Thursday, August 9, 2012

Writing 101: Bad vs. Badly

If you use improper grammar, do you write bad...or badly? Know the difference, and you can at least change the descriptor.

Bad and -ly

If you've heard the song, you know what the word means. Bad in slang can be used to describe any number of positive opinions and feelings. In more formal usage, bad usually denotes something that is undesirable. In grammar, it's a bomb waiting to explode ugliness all over your writing. The problem is, bad has a friend named -ly, and you never know when or where he's going to show up...or if he's supposed to be there. 

When -ly shows up to your word party, he changes everything. He attaches to bad to become badly, and that's a whole different part of speech altogether. Now, the word is an adverb, a word that's used only to modify another adverb, a verb or an adjective.What does that mean? It's simple: it means badly can only mingle with another word at the party.

If I say I was badly and end the sentence, badly gets lonely. He starts wrecking everything in sight -- like your book, and your reputation as an author. Why? Because he's got to have a friend, another word to modify. Add a word for him to modify, everything's great: I was badly irritated. Everyone's getting along and dancing to the music, and your words are flowing the way they ought. Have you ever said I feel sadly or I am happily? No, because -ly can't stand to be left alone.

Unless (you knew it was coming) action is involved. When things start to get lively, grammar rules start to change. That's what parties are like. It's absolutely correct to say I played badly after losing the big game, because play is an action verb.

Confused yet?

When it's used with action verbs, like go or throw, it's okay to use badly. But with linking verbs, like saw, it just won't work. You can't say I saw, because you must see something; saw is a linking verb, so badly just can't mix with it.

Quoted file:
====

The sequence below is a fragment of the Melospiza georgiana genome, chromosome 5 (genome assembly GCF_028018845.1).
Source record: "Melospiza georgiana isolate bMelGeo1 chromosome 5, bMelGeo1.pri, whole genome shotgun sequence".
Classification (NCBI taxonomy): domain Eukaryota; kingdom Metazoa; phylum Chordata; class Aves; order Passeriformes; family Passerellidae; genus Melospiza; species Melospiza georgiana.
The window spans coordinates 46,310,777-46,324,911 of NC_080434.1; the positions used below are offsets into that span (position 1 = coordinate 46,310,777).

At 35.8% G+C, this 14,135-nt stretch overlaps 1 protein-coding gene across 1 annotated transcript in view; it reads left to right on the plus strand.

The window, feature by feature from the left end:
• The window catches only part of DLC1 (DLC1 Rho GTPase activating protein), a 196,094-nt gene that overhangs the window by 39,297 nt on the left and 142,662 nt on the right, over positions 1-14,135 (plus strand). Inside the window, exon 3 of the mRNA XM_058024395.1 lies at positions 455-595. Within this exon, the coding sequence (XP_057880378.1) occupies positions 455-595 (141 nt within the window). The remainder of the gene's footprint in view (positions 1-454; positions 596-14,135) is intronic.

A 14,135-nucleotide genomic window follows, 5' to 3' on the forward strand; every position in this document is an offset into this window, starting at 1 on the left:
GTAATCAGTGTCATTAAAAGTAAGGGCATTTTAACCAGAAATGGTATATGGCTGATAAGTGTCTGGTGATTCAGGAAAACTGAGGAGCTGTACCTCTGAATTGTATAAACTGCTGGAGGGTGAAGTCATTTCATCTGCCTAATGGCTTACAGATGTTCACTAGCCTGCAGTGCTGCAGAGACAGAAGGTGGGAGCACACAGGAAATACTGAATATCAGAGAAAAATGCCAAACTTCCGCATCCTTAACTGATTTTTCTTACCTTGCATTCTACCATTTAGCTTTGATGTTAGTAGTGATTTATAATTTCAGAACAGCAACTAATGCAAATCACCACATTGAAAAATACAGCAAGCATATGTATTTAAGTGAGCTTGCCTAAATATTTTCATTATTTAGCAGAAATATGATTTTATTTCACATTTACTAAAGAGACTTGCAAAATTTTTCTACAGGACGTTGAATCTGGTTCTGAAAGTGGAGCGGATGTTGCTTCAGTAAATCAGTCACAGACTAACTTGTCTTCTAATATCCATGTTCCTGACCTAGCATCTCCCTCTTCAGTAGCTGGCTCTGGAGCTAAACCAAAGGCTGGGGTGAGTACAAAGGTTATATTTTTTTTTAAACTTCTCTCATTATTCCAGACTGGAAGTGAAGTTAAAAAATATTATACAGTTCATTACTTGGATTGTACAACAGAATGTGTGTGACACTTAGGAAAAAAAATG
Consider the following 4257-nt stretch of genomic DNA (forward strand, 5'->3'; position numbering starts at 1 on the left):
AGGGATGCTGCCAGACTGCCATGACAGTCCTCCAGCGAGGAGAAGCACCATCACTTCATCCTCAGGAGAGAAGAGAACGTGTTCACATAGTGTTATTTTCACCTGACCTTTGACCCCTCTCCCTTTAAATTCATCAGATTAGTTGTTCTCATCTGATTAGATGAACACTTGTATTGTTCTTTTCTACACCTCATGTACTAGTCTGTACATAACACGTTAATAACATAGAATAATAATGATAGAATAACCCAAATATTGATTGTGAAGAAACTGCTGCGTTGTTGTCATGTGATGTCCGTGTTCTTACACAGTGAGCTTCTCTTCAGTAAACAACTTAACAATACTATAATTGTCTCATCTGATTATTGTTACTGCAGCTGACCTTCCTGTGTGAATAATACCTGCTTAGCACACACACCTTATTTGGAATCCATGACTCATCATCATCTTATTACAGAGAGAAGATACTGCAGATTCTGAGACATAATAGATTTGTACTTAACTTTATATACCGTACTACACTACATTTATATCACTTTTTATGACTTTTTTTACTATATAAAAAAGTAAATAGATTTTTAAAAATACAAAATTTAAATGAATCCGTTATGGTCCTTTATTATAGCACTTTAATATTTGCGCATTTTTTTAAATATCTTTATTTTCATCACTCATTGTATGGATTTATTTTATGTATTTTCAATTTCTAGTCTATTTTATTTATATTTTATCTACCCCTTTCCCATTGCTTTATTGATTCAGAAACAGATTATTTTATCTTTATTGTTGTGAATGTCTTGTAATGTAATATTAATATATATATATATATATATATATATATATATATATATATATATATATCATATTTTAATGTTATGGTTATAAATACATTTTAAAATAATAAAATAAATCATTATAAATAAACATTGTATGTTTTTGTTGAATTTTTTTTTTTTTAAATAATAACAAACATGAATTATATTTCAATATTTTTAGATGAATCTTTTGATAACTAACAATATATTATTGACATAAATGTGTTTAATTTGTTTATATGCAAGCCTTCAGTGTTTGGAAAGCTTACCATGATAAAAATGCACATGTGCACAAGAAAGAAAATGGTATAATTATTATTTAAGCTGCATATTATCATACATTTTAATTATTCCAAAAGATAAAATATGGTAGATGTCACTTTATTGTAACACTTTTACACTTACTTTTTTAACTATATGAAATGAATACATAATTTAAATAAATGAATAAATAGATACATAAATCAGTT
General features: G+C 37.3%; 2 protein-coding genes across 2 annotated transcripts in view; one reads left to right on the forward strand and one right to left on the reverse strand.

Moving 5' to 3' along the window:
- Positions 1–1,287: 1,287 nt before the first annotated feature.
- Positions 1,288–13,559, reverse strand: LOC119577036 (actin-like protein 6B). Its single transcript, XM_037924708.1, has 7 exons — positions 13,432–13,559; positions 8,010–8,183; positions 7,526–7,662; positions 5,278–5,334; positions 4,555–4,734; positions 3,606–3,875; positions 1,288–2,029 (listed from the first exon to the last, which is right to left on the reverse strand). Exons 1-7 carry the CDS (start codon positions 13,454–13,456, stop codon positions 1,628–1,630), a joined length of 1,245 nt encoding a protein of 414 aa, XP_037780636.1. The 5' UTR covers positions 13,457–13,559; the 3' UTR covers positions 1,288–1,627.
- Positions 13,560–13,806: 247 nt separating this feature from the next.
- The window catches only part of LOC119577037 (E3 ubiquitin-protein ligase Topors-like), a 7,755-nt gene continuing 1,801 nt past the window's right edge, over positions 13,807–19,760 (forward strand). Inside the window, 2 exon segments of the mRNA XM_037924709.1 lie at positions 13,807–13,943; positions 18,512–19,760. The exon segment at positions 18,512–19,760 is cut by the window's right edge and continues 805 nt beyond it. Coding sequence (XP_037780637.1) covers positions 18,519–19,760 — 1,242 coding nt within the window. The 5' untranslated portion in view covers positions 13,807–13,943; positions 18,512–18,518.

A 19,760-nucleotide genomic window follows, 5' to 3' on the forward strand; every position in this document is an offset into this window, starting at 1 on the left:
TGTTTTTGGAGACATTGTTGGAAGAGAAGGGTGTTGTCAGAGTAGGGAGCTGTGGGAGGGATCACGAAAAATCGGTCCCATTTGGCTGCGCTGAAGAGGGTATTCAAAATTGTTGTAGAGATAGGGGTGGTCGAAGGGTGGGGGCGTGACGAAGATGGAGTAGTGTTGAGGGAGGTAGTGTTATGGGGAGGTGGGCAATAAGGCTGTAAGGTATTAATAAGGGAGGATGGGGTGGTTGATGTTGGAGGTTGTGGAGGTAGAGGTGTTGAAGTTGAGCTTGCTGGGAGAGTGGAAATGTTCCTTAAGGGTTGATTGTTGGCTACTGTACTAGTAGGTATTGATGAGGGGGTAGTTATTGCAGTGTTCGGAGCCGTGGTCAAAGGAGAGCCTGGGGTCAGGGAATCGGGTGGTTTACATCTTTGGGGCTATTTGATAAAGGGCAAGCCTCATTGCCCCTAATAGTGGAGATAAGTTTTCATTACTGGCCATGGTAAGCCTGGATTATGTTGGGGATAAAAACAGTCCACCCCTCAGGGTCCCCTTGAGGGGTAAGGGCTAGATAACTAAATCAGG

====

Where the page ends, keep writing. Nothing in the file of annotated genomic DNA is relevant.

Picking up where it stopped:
Bad as a Bachelor

Alone, bad is an adjective, a different part of speech. All adjectives are used to describe something else. Like adverbs, they can't stand alone. In the phrase I've got a bad feeling about this, bad describes the feeling you're having. But feeling is a noun, which means it's not an adjective, adverb or you can never say I've got a badly feeling about this and stay grammatically correct.

As I've mentioned in previous posts, there's an easy trick to good grammar. If you're having trouble figuring out if you should use bad or badly to modify a word, just replace it. Shove a synonym in there instead like awful, incorrect, unsatisfactory or poor. Then, you'll be able to find out that you write badly, but only when you're using bad grammar!

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  1. Being a Greek myself, I thought all English speaking people would write correctly; only foreigners like me, would have the -so to speak- exclusiveness of misspelling,using unsuitable words,mistreating the langauge, that is. And I forgot that not all Greeks know how to speak and/or write good Greek; I also forgot that this is a universal problem a diachronic phenomenon!
    I cordially thank Ms Jade Varden for highlighting this fact for us and I also thank her for the free grammar lesson she offered me!
    Kate Papas